Biting into a sweet slice of watermelon while the juice runs down your hands is an important summer ritual for many of us.
But before that can happen, another ritual must occur: The choosing of the watermelon.
Picking out a watermelon isn’t like choosing an apple or a bunch of bananas. There’s good melons and bad ones, and it’s hard to tell them apart since they all look the same. A watermelon hides behind its stripy green rind, an impenetrable wall that separates you from the truth. We’ve all tasted a melon who kept its mushy, flavorless secret from its buyer. And with your whole summer experience resting upon the success of the endeavor, it’s a high pressure pick.
Or at least, that’s how it can seem. Which is why people rely on various forms of melon divination to ascertain sweetness and texture.
You get a few who turn a melon over, give it a good look and put it in their cart, but most people are knockers. They’ll walk up to the bins of watermelon and knock firmly on its exterior. There are tappers, who simply tap with a finger. You’ll get some drummers, who pull the melon up out of the bin and play it like a bongo. If you’re lucky, you’ll get some head knockers — these guys compare the knock on the melon with a knock on their own.
A deep thump is what they’re listening for, they’ll say. Which varies, somehow, from a hollow thump or a dull thump or even a tight thump.
But if you watch their faces, you can see they’re bluffing. All they know is that they’re hearing different types of thumps and they’re guessing as to which one sounds best. Some people go for a quick exit out of the situation; some people methodically work around the bins until they’ve found “it.”
Picking a sweet, ripe melon isn’t an exact science, but there are a few clues that most often point to a good melon, according to the National Watermelon Promotion Board.
- Look for a yellow — not white — field spot. This is the discolored part on the rind where it sat on the ground often indicates that it fully ripened in the sun before being picked.
- Pick a melon that’s heavy for its size. You’re not looking for the heaviest melon in the pile, but one that is heavy for its size often indicates a higher water content and, therefore, a sweeter melon.
- Look for a firm, symmetrical fruit with dull, dark skin without dents or bruises. The color of the rind and stripes on it are mostly related to the variety, but in general, a dull rind — rather than a shiny one — points to a ripe melon.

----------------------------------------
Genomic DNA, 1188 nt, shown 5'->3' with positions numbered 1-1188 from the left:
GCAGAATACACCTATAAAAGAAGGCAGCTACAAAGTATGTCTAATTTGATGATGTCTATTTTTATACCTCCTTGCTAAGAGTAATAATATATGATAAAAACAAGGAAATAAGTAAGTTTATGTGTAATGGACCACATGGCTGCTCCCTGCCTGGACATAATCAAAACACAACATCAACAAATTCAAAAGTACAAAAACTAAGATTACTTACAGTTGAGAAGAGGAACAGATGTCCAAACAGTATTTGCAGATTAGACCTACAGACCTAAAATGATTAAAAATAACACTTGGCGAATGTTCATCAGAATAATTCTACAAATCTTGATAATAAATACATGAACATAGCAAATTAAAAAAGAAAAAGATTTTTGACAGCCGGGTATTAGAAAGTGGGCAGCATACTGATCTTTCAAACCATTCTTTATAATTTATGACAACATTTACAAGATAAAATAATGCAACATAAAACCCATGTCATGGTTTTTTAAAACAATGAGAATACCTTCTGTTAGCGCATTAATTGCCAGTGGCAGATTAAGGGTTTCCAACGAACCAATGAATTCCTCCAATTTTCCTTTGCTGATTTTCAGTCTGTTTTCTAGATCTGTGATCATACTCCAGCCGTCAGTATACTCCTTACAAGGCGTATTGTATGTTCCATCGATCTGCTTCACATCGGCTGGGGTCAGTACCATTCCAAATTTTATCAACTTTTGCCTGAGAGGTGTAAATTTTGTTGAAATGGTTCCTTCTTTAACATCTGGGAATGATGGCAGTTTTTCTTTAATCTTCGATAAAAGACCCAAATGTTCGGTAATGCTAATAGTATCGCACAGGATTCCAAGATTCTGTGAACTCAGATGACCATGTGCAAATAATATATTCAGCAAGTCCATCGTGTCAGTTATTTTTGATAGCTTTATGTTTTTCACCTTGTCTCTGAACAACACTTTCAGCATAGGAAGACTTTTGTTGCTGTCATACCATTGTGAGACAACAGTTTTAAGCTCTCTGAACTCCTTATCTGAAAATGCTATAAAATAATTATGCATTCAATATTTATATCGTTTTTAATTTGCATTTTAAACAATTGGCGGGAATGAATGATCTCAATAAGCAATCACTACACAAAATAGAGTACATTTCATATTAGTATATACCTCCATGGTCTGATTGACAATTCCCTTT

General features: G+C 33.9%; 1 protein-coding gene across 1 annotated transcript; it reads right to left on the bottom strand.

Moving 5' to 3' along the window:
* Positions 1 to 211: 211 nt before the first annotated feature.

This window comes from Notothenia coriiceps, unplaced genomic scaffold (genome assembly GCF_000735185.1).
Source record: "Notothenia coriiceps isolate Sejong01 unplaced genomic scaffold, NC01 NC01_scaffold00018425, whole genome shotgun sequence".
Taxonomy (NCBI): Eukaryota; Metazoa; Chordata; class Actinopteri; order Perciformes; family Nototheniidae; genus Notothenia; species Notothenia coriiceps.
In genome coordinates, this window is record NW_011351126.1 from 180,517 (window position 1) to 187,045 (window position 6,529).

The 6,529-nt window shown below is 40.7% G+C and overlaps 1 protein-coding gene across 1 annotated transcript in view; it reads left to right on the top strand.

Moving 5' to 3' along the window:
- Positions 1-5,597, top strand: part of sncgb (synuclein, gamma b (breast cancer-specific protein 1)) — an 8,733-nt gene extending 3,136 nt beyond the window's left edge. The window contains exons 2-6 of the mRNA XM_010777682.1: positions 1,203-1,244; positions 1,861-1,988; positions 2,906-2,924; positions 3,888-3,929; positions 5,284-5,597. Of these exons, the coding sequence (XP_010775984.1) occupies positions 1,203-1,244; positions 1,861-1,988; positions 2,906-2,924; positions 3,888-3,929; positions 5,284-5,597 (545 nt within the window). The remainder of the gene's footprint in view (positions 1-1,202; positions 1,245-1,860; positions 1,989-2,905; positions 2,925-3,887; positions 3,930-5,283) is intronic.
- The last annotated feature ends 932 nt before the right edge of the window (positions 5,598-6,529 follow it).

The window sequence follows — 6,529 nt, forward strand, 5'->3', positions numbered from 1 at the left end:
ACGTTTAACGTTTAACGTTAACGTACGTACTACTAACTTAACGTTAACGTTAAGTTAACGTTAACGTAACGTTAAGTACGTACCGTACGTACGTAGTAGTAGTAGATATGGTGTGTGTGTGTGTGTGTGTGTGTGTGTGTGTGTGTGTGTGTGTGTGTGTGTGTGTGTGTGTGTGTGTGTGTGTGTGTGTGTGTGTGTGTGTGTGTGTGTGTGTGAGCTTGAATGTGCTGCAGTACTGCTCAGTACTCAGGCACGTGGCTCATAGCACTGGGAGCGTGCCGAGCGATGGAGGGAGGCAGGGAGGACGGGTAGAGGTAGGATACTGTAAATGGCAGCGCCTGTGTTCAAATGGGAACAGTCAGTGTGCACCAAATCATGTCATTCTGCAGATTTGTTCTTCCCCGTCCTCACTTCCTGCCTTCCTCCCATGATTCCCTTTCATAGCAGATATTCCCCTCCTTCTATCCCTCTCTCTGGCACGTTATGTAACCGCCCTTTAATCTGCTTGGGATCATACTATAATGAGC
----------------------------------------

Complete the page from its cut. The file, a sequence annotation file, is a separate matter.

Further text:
MYTH: “Female” watermelons are sweeter than “male” watermelons.
FACT: How exactly do you tell whether a watermelon is a boy or a girl? Some insist that oblong melons are male and round ones are female. But think about it. Yes, plants have male and female parts — for example, watermelons have male and female flowers — but fruit is always a female part. Watermelons are all “female” and their overall shape says nothing about what’s inside.
MYTH: Seeded watermelons are sweeter than seedless.
FACT: You probably have someone in your life who swears by this idea and they’re probably older than 50. Up until 40 years ago, grocery stores only carried watermelons with seeds, but these days they’re harder to find. A seeded watermelon can be sweeter than a seedless one, but it has nothing to do with the seeds. Factors like the melon variety, soil conditions, climate and when it was picked all affect sweetness. If anything, a seedless watermelon has a better shot because it has three sets of chromosomes instead of two, which amplifies the melon’s sweetness.
MYTH: Eating a watermelon seed will cause a plant to grow in you.
FACT: Kids who grew up in the era of seeded watermelon all heard this one and worried about the stray seed they’d accidentally swallowed while trying to spit it on their sisters. Somehow we all survived. Chewed or sprouted watermelon seeds can be highly nutritious, but the average seed passes through your system undigested. In theory, you’d be able to grow a plant once it’s out. If you wanted to.